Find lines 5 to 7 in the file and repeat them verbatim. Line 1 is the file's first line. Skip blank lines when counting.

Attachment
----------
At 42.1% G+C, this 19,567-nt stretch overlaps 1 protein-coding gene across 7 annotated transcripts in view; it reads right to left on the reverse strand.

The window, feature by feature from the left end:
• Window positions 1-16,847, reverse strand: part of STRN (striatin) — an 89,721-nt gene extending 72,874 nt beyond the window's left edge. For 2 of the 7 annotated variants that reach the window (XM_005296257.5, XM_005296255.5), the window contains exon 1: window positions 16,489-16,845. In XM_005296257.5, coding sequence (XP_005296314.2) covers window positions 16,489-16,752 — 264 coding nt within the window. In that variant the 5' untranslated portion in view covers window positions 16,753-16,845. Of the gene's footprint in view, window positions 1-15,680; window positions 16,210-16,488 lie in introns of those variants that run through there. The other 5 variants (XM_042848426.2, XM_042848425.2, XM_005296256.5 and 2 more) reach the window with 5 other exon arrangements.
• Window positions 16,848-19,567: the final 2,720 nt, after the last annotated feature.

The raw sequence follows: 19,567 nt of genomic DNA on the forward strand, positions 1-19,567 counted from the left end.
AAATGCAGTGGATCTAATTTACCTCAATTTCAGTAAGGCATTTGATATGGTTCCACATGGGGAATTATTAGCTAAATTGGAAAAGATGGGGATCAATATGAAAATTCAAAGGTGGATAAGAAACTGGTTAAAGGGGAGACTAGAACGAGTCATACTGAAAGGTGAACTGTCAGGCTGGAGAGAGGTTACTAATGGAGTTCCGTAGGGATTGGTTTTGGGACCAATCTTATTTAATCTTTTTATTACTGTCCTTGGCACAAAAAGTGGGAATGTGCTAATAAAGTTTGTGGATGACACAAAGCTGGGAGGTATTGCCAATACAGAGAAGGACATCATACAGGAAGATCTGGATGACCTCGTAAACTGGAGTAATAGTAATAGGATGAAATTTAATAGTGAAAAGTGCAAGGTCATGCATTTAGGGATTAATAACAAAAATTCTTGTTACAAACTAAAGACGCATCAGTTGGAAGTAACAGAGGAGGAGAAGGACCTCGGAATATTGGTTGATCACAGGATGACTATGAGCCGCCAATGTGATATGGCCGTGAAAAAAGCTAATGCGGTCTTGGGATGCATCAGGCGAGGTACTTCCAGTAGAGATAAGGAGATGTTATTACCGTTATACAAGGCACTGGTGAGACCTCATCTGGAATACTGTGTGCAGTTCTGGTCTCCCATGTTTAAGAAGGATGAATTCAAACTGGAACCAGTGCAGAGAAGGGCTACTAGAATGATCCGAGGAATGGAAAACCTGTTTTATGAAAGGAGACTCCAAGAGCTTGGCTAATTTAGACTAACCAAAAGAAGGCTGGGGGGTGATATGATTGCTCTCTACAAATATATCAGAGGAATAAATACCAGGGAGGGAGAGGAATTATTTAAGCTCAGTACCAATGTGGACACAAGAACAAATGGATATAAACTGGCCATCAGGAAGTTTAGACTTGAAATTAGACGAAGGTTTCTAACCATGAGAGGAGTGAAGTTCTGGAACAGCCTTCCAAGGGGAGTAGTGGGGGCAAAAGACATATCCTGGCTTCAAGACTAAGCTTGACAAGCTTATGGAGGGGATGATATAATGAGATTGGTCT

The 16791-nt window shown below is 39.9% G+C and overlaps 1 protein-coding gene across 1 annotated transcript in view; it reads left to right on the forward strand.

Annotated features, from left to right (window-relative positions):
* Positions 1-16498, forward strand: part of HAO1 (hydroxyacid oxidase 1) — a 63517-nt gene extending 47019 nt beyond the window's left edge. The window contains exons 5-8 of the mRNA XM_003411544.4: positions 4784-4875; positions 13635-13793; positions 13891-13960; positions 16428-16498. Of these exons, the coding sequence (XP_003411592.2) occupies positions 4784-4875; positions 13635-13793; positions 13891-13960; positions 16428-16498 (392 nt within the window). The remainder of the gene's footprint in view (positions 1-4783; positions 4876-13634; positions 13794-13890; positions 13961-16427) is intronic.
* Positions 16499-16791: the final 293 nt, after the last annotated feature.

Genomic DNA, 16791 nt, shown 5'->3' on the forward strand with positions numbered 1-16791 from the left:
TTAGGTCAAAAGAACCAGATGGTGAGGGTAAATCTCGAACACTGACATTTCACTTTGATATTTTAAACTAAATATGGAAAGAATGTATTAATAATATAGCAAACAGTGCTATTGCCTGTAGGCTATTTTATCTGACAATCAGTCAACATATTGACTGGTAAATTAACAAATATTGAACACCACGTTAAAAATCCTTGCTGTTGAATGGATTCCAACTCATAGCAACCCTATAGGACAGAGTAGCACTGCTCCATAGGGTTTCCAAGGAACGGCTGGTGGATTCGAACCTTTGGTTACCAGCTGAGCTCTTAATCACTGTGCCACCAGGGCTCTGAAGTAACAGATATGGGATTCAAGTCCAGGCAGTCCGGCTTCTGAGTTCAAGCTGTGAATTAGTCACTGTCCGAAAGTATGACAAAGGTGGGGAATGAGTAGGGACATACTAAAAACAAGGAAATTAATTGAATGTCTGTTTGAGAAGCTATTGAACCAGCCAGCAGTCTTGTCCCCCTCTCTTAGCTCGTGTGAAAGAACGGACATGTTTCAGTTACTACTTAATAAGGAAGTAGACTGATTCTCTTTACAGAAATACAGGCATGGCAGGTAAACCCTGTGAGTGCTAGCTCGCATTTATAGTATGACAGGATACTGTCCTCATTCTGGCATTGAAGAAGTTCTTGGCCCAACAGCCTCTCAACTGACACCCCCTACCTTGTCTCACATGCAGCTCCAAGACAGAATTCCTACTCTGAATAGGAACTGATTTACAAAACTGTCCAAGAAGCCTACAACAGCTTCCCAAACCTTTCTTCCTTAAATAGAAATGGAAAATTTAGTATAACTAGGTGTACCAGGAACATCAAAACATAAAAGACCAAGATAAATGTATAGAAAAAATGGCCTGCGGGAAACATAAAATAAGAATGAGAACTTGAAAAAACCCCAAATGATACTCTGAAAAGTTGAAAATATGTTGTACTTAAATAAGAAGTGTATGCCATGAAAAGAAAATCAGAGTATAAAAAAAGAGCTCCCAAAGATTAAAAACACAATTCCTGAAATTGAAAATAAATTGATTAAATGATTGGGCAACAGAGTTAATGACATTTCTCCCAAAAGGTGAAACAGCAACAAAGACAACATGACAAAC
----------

The raw sequence follows: 19,567 nt of genomic DNA on the forward strand, positions 1-19,567 counted from the left end.
AAATGCAGTGGATCTAATTTACCTCAATTTCAGTAAGGCATTTGATATGGTTCCACATGGGGAATTATTAGCTAAATTGGAAAAGATGGGGATCAATATGAAAATTCAAAGGTGGATAAGAAACTGGTTAAAGGGGAGACTAGAACGAGTCATACTGAAAGGTGAACTGTCAGGCTGGAGAGAGGTTACTAATGGAGTTCCGTAGGGATTGGTTTTGGGACCAATCTTATTTAATCTTTTTATTACTGTCCTTGGCACAAAAAGTGGGAATGTGCTAATAAAGTTTGTGGATGACACAAAGCTGGGAGGTATTGCCAATACAGAGAAGGACATCATACAGGAAGATCTGGATGACCTCGTAAACTGGAGTAATAGTAATAGGATGAAATTTAATAGTGAAAAGTGCAAGGTCATGCATTTAGGGATTAATAACAAAAATTCTTGTTACAAACTAAAGACGCATCAGTTGGAAGTAACAGAGGAGGAGAAGGACCTCGGAATATTGGTTGATCACAGGATGACTATGAGCCGCCAATGTGATATGGCCGTGAAAAAAGCTAATGCGGTCTTGGGATGCATCAGGCGAGGTACTTCCAGTAGAGATAAGGAGATGTTATTACCGTTATACAAGGCACTGGTGAGACCTCATCTGGAATACTGTGTGCAGTTCTGGTCTCCCATGTTTAAGAAGGATGAATTCAAACTGGAACCAGTGCAGAGAAGGGCTACTAGAATGATCCGAGGAATGGAAAACCTGTTTTATGAAAGGAGACTCCAAGAGCTTGGCTAATTTAGACTAACCAAAAGAAGGCTGGGGGGTGATATGATTGCTCTCTACAAATATATCAGAGGAATAAATACCAGGGAGGGAGAGGAATTATTTAAGCTCAGTACCAATGTGGACACAAGAACAAATGGATATAAACTGGCCATCAGGAAGTTTAGACTTGAAATTAGACGAAGGTTTCTAACCATGAGAGGAGTGAAGTTCTGGAACAGCCTTCCAAGGGGAGTAGTGGGGGCAAAAGACATATCCTGGCTTCAAGACTAAGCTTGACAAGCTTATGGAGGGGATGATATAATGAGATTGGTCT

The 16791-nt window shown below is 39.9% G+C and overlaps 1 protein-coding gene across 1 annotated transcript in view; it reads left to right on the forward strand.